The Missing Middle in Toronto's Housing Debate
The Globe and Mail, October 2018
In October of 2018, Blair Scorgie and Sean Hertel spoke with The Globe and Mail's Alex Bozikovic on the need to increase housing supply, affordability and diversity throughout Toronto's Neighbourhoods. The article addresses concerns over the steralization of growth across much of the City, and identifies the social and economic consequences of inaction. The article highlights the need for Toronto to begin re-thinking its approach to municipal land use policies and regulations, and introduces the concept of Transition Zones as one part of a broader solution to addressing the housing crisis.
External Links: Full Article
External Links: Full Article
A Strategy for Significantly Increasing the Supply of "Missing Middle" Housing in the City of Toronto
Centre for Urban Research and Land Development, February 2019
The Toronto Real Estate Board commissioned the Centre for Urban Research and Land Development at Ryerson University to study how best to expand the supply of what is now called "missing middle" housing throughout the City of Toronto. The report, which serves as the result of this research, explores the role of "missing middle" housing in the Toronto market (both past and present), and the reasons for the limited production of new "missing middle" housing units relative to demand. Furthermore, it provides recommendations for significantly increasing the supply of these types of housing units.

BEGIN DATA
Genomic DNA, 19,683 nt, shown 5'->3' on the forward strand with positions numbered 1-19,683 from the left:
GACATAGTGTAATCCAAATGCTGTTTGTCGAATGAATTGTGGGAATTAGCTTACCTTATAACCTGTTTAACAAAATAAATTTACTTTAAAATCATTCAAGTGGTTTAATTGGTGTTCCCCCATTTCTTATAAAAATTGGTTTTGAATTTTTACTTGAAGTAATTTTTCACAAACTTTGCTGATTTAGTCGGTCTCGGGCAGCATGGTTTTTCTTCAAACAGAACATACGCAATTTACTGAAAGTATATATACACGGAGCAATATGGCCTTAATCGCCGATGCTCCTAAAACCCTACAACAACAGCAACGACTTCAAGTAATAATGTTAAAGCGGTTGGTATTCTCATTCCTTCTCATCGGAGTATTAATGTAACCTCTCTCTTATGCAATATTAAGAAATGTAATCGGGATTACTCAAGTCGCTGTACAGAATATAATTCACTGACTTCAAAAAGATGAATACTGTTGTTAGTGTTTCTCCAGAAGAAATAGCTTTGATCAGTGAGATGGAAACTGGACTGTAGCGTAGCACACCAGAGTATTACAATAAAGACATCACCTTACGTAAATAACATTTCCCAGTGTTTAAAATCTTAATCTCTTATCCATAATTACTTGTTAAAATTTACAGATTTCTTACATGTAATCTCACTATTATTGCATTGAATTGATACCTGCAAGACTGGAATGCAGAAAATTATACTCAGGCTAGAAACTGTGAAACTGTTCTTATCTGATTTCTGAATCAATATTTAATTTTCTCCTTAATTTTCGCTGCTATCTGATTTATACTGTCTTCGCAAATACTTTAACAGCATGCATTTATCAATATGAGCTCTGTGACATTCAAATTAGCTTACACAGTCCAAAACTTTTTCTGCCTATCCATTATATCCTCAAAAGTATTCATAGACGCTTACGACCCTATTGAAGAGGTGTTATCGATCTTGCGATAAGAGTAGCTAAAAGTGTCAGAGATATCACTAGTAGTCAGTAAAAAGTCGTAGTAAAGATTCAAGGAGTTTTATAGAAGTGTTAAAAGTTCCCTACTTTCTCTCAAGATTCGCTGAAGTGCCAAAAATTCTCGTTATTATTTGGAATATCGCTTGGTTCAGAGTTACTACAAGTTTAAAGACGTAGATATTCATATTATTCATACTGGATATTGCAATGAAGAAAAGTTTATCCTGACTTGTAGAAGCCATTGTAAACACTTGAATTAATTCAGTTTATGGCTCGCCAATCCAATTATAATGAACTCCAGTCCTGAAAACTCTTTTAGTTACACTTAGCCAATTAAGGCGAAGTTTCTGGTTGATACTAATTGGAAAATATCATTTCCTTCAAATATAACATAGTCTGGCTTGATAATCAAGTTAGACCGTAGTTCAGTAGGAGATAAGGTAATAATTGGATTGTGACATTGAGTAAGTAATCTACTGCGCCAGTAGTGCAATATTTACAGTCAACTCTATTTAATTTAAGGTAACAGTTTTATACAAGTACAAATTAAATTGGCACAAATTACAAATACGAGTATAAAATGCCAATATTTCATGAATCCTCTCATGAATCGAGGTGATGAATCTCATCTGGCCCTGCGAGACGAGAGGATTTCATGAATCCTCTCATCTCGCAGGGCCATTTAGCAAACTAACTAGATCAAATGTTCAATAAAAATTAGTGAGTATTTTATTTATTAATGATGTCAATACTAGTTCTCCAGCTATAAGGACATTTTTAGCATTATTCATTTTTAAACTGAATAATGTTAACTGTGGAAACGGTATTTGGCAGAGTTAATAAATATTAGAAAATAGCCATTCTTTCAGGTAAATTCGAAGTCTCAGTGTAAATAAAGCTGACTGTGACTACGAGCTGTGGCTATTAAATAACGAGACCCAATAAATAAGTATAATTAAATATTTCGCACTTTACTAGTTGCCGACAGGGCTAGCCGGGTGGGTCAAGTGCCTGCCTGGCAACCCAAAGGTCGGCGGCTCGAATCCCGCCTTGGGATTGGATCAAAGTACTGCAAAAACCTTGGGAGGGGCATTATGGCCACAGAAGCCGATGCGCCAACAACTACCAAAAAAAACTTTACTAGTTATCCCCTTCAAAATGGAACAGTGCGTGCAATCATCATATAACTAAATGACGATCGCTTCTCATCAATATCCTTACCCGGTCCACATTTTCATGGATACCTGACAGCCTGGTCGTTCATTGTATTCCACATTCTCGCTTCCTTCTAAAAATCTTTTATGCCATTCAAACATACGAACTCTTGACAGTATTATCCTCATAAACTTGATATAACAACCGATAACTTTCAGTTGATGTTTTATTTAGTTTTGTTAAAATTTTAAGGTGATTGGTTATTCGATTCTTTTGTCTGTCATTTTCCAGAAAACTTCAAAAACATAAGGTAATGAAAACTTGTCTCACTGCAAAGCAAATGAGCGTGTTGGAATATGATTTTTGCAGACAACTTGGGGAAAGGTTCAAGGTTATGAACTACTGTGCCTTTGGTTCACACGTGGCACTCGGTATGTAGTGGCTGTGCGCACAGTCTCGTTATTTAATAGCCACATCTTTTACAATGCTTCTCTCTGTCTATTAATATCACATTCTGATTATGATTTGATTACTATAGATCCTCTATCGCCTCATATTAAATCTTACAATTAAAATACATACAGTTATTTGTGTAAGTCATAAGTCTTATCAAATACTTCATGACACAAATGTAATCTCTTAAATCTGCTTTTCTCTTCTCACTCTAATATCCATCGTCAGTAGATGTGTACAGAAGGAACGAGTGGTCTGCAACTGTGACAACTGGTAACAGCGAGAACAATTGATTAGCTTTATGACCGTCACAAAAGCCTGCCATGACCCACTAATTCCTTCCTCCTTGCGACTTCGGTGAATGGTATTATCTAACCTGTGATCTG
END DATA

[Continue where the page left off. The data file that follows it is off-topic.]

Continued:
Firstly, the report identifies the need to ultimately broaden the type of housing permitted in all Neighbourhoods to include townhouses, stacked townhouses, duplexes, triplexes, fourplexes and other low-rise style homes. It goes on to state that this process could be implemented in stages, and that the introduction of Transition Zones, on the edges of Neighbourhoods, should be considered.
Secondly, the report identifies the need to facilitate the production of "missing middle" housing units along the portions of the Avenues, where and when these housing forms are economically feasible. In doing so, the report identifies ways to strengthen the financial feasibility of development sites along Avenues and other major streets, which are some distance away from the Downtown. It goes on to state that a key contribution municipal planners could make in this regard is to pre-zoning lands along both sides of the Avenues and other major streets for the development of "missing middle" housing, and to create Transition Zones between the Avenues and adjacent Neighbourhoods.
Finally, the report identifies the need to provide "missing middle" housing units through the densification of Toronto's Neighbourhoods. In doing so, it cites the research and recommendations of Blair Scorgie and Sean Hertel, and specifically identifies Transition Zones as a method for densifying the edges of Neighbourhoods, by extending opportunities for low-rise intensification from the Avenues and other major streets a specified distance (e.g. 100 - 200 metres) in to the core of adjacent Neighbourhoods.
External Links: Full Report | Presentation
Market Year in Review and Outlook Report: Envisioning Housing Options and Supply for Liveable Communities
Transition Zones: Recasting Neighbourhoods
House Divided: How the Missing Middle will Solve Toronto's Housing Crisis
Conquering the Yellowbelt
The Missing Middle and the Case for Transition Zones
Facing the Challenges of the Housing Crisis
Density Done Right